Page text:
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I've seen as high as 8.3kWh (measured by the Chargepoint charger I normally use). Of course, that doesn't account for any losses in the Niro's onboard charger. For example, if the Niro's charger is 98% efficient the actual energy delivered to the battery pack would be ~8.1kWh.
So finally I had a chance to run down my battery as much as possible, and I was at 12% with 0 range displayed when I plugged in. This morning after a full charge my meter is saying I used 9.15kWh. However we do need to take into account that probably 1-2% is lost during the charging process.
 

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So finally I had a chance to run down my battery as much as possible, and I was at 12% with 0 range displayed when I plugged in. This morning after a full charge my meter is saying I used 9.15kWh. However we do need to take into account that probably 1-2% is lost during the charging process.
I'd guess the charging loss is closer to 10 - 15 %. Remember, our batteries are 8.9 KWH, but the car always has 12%+ charge left. And that is assuming that 100% charge is 100% charge. Which I believe is not the case.

I have seen my EV range decrease in the winter weather, but it hasn't decreased much. After going to work and back (42 km's), I typically have about 7 km's left now instead of 9 or 10 km's. The temperature lately has been between 0 to -10 degrees Celsius. I have winter tires on the car now and have been using the heated steering wheel pretty much non stop. I haven't been using the ICE to heat the car, actually the opposite almost as I'm blowing cold air (temp set to LOW) to ensure my car doesn't fog up.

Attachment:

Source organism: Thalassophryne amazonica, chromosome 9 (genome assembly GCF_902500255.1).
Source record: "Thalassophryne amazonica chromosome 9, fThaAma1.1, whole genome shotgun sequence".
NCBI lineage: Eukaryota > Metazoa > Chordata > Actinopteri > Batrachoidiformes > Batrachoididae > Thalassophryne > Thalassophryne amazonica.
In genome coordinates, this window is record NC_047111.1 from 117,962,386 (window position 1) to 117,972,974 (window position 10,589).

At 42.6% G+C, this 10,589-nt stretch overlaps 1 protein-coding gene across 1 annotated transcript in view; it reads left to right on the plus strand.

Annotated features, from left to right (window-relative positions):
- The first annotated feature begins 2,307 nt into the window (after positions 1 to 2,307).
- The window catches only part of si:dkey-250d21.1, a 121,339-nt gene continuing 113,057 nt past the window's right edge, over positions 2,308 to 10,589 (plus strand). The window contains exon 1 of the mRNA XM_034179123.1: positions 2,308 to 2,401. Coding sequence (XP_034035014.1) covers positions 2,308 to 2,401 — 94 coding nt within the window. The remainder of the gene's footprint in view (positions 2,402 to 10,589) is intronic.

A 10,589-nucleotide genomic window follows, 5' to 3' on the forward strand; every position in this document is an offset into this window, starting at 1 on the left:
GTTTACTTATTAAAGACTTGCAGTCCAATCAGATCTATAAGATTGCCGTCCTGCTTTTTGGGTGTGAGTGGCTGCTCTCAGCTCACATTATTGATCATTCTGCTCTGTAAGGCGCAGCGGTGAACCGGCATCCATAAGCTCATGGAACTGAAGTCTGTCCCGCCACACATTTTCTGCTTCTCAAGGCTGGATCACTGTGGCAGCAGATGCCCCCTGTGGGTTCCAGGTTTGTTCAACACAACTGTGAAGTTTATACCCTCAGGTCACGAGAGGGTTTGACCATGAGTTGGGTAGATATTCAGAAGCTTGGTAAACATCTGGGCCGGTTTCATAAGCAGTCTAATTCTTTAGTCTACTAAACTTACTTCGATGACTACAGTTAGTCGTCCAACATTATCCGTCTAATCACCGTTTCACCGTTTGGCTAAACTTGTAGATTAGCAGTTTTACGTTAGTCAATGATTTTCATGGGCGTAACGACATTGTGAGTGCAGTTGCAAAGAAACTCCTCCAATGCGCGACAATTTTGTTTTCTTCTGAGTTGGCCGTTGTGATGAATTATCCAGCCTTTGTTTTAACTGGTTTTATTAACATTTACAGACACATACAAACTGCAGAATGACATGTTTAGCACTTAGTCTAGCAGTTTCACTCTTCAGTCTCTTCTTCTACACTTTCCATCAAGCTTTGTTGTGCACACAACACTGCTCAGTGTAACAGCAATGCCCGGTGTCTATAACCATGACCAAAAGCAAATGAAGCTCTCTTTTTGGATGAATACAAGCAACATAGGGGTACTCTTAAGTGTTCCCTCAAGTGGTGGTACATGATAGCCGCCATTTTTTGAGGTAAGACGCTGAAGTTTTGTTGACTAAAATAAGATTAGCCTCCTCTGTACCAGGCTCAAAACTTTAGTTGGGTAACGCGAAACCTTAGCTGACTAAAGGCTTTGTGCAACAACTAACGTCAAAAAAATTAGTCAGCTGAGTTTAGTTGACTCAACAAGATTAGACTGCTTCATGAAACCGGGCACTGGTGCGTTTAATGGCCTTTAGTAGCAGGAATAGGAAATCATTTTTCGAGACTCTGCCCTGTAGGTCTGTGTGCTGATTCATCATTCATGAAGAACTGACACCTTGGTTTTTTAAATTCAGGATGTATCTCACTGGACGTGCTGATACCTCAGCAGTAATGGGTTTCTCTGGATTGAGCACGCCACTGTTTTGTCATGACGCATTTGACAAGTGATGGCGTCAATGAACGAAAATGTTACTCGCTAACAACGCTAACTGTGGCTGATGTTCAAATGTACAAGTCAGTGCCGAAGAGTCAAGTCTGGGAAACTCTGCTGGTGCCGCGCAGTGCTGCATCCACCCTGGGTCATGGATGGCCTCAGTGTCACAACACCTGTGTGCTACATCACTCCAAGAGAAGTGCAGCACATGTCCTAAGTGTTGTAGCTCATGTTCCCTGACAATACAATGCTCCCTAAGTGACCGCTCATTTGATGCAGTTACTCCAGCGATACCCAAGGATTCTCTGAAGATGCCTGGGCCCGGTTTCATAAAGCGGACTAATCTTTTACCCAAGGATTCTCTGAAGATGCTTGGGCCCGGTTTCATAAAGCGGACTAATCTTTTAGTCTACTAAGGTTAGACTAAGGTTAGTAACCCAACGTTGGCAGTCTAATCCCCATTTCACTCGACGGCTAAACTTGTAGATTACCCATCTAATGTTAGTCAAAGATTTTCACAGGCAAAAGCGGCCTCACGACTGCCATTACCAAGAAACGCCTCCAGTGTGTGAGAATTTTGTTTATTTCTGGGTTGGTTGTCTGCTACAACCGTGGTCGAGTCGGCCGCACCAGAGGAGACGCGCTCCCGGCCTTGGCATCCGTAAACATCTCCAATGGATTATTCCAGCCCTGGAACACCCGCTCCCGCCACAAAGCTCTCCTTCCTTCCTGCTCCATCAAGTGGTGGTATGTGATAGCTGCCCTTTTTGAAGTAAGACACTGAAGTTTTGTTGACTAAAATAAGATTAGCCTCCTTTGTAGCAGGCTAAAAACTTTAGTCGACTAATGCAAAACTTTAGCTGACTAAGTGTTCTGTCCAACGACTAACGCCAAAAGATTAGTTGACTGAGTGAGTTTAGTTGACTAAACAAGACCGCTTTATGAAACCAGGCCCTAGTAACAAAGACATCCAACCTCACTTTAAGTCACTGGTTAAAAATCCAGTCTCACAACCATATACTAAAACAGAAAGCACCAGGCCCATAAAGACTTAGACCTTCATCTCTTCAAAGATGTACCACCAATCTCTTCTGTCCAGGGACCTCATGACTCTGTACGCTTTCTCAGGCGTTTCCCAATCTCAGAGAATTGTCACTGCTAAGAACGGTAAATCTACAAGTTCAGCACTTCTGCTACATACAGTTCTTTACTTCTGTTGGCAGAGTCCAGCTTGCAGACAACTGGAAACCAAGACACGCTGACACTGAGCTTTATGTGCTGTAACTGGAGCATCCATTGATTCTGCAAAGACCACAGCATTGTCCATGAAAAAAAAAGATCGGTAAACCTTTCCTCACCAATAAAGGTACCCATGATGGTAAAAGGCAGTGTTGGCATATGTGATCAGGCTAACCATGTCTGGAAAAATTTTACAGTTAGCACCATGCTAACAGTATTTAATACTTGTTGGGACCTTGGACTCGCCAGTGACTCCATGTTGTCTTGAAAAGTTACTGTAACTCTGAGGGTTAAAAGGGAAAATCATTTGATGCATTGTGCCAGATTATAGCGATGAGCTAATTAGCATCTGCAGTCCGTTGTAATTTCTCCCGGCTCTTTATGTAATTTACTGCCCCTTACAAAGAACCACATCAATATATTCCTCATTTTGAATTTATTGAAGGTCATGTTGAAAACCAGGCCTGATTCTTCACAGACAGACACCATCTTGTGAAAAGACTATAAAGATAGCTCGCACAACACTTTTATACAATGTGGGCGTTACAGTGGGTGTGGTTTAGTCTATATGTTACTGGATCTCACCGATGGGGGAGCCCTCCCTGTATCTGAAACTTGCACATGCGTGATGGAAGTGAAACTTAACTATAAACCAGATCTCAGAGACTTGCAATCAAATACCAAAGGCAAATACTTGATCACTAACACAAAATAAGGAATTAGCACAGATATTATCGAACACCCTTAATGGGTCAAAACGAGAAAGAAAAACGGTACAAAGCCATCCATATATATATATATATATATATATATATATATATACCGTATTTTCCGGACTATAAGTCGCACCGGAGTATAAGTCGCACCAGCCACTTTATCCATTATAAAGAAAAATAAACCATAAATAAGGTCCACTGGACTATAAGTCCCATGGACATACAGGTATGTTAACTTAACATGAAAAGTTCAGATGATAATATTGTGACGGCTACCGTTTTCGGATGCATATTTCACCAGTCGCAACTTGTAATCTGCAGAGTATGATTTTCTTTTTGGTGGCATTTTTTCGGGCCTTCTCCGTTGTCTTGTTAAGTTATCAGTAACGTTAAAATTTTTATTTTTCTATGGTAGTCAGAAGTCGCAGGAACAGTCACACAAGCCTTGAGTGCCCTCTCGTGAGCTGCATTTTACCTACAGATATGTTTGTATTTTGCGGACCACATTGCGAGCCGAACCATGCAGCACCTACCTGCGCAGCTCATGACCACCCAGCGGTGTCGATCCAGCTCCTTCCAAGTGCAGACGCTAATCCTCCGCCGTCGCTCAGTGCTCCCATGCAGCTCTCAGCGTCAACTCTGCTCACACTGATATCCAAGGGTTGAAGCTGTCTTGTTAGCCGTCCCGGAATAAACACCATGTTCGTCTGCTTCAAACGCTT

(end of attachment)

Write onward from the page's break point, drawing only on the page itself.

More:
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I'd guess the charging loss is closer to 10 - 15 %. Remember, our batteries are 8.9 KWH, but the car always has 12%+ charge left. And that is assuming that 100% charge is 100% charge. Which I believe is not the case.

I have seen my EV range decrease in the winter weather, but it hasn't decreased much. After going to work and back (42 km's), I typically have about 7 km's left now instead of 9 or 10 km's. The temperature lately has been between 0 to -10 degrees Celsius. I have winter tires on the car now and have been using the heated steering wheel pretty much non stop. I haven't been using the ICE to heat the car, actually the opposite almost as I'm blowing cold air (temp set to LOW) to ensure my car doesn't fog up.
 

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I've had my 2020 for coming up on 5 months with 2,231 miles. Fuelly shows me at 159.2 mpg, and even though I didn't start using Fuelly until a month or so after I got my Niro, I think that figure is real close to my cumulative mpg. Since I work from home, most of my driving can be done on EV alone, and I routinely get 30-32 miles of EV range. I've always beaten (knock on wood) the sticker EV range of 26, and enjoy trying to squeeze out every kilowatt I can by driving economically (Hey, I've got a motorcycle to get my speed thrills on 😁). Since I've read that gasoline's "shelf life" is perhaps 3 months, I've only done two partial fill-ups of approximately 6 gallons and about 2 months apart.